Los Angeles is well known for being the center of fashion, media and entertainment, but also serves as the home for many diverse populations: one of them being the Mexican Americans. Since their arrival, the Mexican Americans has been the target of racism from the white men in the United States. Mexican Repatriation resulted in the voluntary or involuntary migration of Mexicans during 1929-1937, in which 400-500,000 Mexicans left the United States and Mexican Americans were forced to become “American” through Americanization. These events led to the accumulation of tension between the two races, which then became apparent in the Sleep Lagoon Murder Trial of 1942 and exploded in the Zoot Suit Riots of 1943. The Zoot Suit Riots represented an obvious discrimination and violence against the Mexican American youths by the white men in the United States.
The zoot suits were: high-waisted, wide-legged and long coat suits that were popular within the African and Mexican American community in the 1930s to 1940s. According to Julian Samora, not only were the zoot suits distinctive in style, but was “designed to be comfortable to dance in and signified the association with a gang” (1). The style soon spread among various ethnic groups, eventually spreading to the Mexican American youths. These suits were particularly worn by the poor and working-class youths. With the extensive use of material, it was considered to be a luxurious item and wearing one made the individual stand out. Certain stores, in fact, specialized in the production of these suits in Los Angeles. However, after the government announced the restriction on the amount of material that can be used, due to wartime efforts, the number of stores started to diminish (Daniels 207). The zoot suits were seen as a waste of material by the federal government, which resulted in their announcement. Still, the zoot suits were around, being worn by many Mexican American youths.
The zoot suit was the result of the negligence of certain races by the whites in the United States. Stuart Cosgrove states, “the zoot suit was a refusal: a subcultural gesture that refused to concede to the manners of subservience” (78). Zoot was something worn or performed exaggeratedly and with the development of the suit made with extensive use of fabric, it was known as the zoot suit (Daniels 210). The suits were favorably worn during wartimes, which then resembled the rebellion against the “normal” fashion and identified itself as a form of subculture by itself. Because of the relationship the public has seen between the zoot suit wearers and the gangs, the public developed a negative impression or stereotypes against the suit itself. This led to the notion that people wearing the suits were gangs and a threat to the society itself: which later led to the Zoot Suit Riots. The zoot suits represented the emergence of a subculture within a minority group in the United States during a period of war.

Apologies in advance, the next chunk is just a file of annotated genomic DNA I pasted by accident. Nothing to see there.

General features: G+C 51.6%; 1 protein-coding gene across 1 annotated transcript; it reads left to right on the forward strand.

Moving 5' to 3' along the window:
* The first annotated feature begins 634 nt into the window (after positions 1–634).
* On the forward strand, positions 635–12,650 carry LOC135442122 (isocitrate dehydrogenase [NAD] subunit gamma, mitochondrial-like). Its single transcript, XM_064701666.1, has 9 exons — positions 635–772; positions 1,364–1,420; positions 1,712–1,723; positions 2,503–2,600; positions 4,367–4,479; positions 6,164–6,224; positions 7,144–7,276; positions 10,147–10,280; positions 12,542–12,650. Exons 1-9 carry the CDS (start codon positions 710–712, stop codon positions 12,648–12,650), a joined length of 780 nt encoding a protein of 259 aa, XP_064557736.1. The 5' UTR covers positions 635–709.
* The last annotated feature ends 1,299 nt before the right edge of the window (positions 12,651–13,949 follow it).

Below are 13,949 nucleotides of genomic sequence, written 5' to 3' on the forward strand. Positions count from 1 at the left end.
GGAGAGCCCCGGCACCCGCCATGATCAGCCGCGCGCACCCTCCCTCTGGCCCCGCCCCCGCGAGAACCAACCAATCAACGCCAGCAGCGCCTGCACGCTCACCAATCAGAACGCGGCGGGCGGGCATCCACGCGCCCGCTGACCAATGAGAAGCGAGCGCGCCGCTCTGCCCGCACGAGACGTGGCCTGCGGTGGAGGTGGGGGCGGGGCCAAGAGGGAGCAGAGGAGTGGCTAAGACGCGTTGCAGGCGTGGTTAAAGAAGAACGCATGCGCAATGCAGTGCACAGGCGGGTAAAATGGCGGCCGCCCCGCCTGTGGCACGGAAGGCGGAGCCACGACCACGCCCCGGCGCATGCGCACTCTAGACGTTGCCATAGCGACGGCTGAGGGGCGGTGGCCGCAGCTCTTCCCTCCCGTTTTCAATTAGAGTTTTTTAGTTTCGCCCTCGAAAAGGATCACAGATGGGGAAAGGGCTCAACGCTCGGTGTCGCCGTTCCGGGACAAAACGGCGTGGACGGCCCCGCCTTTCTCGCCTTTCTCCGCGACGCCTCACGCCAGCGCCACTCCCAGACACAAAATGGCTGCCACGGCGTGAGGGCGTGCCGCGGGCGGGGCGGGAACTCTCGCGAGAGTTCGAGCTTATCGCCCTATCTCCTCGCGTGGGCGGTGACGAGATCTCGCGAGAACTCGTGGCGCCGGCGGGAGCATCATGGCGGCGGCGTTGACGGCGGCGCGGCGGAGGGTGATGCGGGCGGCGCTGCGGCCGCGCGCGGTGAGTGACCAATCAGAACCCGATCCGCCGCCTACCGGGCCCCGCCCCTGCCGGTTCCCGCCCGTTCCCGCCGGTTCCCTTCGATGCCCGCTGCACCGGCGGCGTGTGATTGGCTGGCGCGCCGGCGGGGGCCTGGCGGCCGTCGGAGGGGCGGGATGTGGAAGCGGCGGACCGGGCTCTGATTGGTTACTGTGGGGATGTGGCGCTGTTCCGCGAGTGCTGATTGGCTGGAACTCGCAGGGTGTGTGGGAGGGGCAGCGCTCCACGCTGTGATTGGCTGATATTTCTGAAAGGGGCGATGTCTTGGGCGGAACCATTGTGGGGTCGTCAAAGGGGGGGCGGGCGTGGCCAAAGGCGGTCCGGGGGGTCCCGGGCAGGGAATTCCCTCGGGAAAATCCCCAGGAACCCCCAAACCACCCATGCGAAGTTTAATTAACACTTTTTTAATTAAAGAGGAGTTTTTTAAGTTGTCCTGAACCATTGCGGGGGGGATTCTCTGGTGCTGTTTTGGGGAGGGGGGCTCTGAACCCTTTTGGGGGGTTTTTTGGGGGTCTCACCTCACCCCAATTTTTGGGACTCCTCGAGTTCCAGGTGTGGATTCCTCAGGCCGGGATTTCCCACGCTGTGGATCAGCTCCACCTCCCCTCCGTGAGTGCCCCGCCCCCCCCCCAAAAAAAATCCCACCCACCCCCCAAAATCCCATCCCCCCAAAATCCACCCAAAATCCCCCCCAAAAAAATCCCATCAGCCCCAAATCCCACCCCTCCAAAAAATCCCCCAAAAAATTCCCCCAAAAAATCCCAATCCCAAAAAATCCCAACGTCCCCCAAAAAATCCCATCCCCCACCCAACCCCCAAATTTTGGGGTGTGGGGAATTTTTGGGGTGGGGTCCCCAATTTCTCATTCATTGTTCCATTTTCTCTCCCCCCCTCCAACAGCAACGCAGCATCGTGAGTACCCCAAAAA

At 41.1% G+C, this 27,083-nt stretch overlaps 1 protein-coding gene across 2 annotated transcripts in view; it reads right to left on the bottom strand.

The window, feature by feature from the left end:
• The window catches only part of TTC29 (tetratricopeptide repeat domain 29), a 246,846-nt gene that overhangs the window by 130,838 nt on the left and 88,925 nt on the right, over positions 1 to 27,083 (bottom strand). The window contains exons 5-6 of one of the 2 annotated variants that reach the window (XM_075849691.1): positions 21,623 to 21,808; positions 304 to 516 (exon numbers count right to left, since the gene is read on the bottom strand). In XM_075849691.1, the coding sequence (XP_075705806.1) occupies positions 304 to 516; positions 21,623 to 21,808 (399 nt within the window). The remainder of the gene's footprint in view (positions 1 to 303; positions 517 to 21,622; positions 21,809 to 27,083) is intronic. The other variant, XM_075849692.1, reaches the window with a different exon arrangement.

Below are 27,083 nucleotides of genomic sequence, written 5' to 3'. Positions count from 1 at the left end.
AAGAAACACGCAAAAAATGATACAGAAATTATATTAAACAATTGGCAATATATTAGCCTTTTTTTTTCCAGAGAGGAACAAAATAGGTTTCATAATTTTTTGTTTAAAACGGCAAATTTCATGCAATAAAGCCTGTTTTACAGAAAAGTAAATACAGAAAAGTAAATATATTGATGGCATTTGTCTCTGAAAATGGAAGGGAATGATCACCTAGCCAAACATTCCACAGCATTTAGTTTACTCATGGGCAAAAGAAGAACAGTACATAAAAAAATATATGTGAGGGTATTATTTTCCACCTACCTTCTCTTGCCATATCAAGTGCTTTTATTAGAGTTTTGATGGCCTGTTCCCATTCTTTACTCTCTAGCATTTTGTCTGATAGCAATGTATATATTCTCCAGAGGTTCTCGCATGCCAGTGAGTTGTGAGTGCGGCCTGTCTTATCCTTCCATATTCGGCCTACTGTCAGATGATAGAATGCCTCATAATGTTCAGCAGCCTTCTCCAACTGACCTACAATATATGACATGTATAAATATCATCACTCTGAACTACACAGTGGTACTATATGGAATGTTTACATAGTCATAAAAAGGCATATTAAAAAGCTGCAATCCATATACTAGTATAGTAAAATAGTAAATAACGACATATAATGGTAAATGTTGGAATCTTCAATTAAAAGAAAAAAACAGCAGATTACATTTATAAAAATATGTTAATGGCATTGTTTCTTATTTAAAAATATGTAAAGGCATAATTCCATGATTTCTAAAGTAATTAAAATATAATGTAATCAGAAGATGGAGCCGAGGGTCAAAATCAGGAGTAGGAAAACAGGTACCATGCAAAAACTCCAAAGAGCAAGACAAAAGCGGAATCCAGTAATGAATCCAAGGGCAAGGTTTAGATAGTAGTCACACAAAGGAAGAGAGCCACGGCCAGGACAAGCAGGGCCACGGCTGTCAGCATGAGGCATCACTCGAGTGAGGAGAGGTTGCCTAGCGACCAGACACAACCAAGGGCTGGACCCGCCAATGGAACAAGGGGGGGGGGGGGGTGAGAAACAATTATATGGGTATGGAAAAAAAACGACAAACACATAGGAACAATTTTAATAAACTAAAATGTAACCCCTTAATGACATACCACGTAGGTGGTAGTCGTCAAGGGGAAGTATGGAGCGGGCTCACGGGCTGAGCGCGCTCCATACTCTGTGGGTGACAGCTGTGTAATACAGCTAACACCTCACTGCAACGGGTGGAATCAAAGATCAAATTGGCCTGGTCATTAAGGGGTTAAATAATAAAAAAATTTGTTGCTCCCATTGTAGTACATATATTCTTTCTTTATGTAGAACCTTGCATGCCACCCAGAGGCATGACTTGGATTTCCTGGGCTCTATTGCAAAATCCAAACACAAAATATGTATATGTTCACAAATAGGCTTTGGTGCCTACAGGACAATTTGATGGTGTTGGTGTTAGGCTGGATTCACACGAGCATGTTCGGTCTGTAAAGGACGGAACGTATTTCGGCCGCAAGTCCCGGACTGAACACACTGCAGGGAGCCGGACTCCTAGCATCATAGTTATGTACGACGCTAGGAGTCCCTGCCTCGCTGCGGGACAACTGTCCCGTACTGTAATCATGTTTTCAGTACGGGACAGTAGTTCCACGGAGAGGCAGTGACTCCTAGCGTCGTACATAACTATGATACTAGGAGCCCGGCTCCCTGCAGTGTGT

The Pachucos were Mexican American youths in which they created a distinctive subculture within a minority group. These Pachucos were known for wearing the zoot suits and were the latter target during the Zoot Suit Riots. They were perceived as rebelling against the social expectations during wartimes, which was to serve for the country. The parents of the Pachucos worked in wartime factories and therefore were not able to supervise their children while they were away working; which gave the Pachucos more freedom to do whatever they wanted to do. These Pachucos refused to join the United States military and instead walked around in the streets and went to dance clubs. The Pachucos lacked the patriotism that many white youths at the time were exposed to; this conflict in beliefs, led to the explosion of the tension between the Pachucos and the white sailors that led to the Zoot Suit Riots. Also, the freedom given to the Pachucos led to the creation of their own subculture by “developing their own music, language, and dress” (Castillo 369). They spoke Calo, a slang comprised of English and Spanish which made them a distinct subculture.
“The Pachuco is a symbol not of the guilt of an oppressed Mexican minority, but of a cancerous growth within the majority group which is gnawing at the vitals of democracy and American way of life. The Pachuco and his feminine counterpart, the ‘Cholitas,’ are spawns of a neglectful society – not the products of a humble minority people who are defenseless before their enforced humiliation” (Daniels 206).